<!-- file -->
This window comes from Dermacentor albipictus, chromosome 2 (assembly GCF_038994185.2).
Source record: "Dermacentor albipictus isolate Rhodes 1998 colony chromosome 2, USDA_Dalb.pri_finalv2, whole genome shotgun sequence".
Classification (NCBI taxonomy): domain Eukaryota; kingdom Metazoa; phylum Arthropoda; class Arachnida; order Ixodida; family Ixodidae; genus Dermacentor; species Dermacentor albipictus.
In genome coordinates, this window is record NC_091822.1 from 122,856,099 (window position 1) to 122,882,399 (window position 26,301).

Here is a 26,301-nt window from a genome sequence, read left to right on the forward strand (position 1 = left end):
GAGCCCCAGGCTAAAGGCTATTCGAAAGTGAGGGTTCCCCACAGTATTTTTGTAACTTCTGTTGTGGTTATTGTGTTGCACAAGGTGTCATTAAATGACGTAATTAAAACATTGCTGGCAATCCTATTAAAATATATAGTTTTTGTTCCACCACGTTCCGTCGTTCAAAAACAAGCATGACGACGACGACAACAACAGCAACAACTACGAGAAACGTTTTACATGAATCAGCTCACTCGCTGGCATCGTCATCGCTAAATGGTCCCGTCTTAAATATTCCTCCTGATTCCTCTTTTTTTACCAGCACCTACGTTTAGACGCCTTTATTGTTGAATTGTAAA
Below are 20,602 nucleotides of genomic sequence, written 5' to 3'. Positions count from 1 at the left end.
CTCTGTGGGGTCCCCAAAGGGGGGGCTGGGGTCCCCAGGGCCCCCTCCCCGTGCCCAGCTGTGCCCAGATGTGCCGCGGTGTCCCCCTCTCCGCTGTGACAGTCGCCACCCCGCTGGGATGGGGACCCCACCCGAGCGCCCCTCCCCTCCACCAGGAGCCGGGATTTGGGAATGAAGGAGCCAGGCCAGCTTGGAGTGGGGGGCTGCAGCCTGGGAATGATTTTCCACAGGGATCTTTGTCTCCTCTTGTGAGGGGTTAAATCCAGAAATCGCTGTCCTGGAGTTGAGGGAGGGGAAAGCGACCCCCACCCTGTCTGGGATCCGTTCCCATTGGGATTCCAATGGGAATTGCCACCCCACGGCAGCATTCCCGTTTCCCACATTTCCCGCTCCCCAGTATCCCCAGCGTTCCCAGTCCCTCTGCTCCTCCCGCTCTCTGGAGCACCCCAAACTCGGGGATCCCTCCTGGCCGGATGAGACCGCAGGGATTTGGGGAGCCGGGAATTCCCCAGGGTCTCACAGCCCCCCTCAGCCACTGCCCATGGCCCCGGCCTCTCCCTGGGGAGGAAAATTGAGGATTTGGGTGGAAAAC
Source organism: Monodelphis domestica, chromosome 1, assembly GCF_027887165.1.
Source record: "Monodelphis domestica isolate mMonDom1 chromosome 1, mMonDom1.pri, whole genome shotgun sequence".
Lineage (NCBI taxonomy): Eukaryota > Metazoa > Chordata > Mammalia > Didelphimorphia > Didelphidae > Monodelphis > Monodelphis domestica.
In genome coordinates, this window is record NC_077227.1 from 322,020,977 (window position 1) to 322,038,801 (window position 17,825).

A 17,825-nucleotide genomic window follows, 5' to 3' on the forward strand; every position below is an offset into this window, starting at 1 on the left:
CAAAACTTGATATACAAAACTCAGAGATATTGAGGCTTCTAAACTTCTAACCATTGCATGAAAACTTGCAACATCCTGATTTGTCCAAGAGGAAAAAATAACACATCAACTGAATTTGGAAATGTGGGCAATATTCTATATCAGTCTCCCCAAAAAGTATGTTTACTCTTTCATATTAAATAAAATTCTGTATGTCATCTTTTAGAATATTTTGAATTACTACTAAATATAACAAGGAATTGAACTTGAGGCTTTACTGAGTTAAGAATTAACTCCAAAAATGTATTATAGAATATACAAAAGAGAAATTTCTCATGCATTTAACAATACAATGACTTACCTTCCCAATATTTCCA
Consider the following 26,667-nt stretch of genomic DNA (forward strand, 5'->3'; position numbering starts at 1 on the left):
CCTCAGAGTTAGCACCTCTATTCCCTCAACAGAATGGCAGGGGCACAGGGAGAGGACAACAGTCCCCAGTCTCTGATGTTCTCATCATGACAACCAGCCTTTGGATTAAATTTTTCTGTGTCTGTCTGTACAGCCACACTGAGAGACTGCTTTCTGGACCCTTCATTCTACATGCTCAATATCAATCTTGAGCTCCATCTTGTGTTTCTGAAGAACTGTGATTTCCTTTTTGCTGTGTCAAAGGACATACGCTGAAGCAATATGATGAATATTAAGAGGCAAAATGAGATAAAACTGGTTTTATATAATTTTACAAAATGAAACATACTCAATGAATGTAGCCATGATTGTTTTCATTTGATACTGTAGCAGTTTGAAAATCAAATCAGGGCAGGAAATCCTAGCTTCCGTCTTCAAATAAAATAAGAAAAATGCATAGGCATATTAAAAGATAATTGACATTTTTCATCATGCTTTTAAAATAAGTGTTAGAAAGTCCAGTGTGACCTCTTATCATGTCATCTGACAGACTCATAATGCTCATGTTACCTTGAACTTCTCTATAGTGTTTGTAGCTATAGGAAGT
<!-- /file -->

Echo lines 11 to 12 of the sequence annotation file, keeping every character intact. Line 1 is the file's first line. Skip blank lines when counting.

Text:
Lineage (NCBI taxonomy): Eukaryota > Metazoa > Chordata > Mammalia > Didelphimorphia > Didelphidae > Monodelphis > Monodelphis domestica.
In genome coordinates, this window is record NC_077227.1 from 322,020,977 (window position 1) to 322,038,801 (window position 17,825).